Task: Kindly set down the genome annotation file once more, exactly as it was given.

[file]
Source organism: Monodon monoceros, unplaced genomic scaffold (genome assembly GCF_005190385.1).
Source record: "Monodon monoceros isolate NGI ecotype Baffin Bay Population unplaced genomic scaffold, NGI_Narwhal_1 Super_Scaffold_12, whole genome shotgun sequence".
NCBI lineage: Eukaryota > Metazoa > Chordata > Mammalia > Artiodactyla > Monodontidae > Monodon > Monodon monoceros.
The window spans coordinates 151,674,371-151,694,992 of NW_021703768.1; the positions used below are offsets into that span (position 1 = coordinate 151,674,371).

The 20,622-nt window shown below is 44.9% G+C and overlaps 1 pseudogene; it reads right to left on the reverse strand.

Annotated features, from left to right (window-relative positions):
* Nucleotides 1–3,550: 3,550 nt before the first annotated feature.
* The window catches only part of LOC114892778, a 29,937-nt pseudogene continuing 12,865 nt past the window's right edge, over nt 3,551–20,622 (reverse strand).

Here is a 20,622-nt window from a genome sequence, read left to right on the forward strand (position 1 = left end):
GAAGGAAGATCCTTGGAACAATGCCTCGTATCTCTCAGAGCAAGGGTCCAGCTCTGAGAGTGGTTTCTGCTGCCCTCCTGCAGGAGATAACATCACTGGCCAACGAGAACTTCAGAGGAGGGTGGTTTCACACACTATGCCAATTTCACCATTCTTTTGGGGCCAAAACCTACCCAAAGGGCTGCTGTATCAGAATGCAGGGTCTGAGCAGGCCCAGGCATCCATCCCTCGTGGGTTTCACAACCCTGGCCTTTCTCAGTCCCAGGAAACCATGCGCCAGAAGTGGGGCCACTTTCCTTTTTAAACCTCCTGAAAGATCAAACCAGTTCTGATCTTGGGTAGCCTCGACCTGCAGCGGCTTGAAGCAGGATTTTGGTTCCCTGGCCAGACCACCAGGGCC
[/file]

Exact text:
Source organism: Monodon monoceros, unplaced genomic scaffold (genome assembly GCF_005190385.1).
Source record: "Monodon monoceros isolate NGI ecotype Baffin Bay Population unplaced genomic scaffold, NGI_Narwhal_1 Super_Scaffold_12, whole genome shotgun sequence".
NCBI lineage: Eukaryota > Metazoa > Chordata > Mammalia > Artiodactyla > Monodontidae > Monodon > Monodon monoceros.
The window spans coordinates 151,674,371-151,694,992 of NW_021703768.1; the positions used below are offsets into that span (position 1 = coordinate 151,674,371).

The 20,622-nt window shown below is 44.9% G+C and overlaps 1 pseudogene; it reads right to left on the reverse strand.

Annotated features, from left to right (window-relative positions):
* Nucleotides 1–3,550: 3,550 nt before the first annotated feature.
* The window catches only part of LOC114892778, a 29,937-nt pseudogene continuing 12,865 nt past the window's right edge, over nt 3,551–20,622 (reverse strand).

Here is a 20,622-nt window from a genome sequence, read left to right on the forward strand (position 1 = left end):
GAAGGAAGATCCTTGGAACAATGCCTCGTATCTCTCAGAGCAAGGGTCCAGCTCTGAGAGTGGTTTCTGCTGCCCTCCTGCAGGAGATAACATCACTGGCCAACGAGAACTTCAGAGGAGGGTGGTTTCACACACTATGCCAATTTCACCATTCTTTTGGGGCCAAAACCTACCCAAAGGGCTGCTGTATCAGAATGCAGGGTCTGAGCAGGCCCAGGCATCCATCCCTCGTGGGTTTCACAACCCTGGCCTTTCTCAGTCCCAGGAAACCATGCGCCAGAAGTGGGGCCACTTTCCTTTTTAAACCTCCTGAAAGATCAAACCAGTTCTGATCTTGGGTAGCCTCGACCTGCAGCGGCTTGAAGCAGGATTTTGGTTCCCTGGCCAGACCACCAGGGCC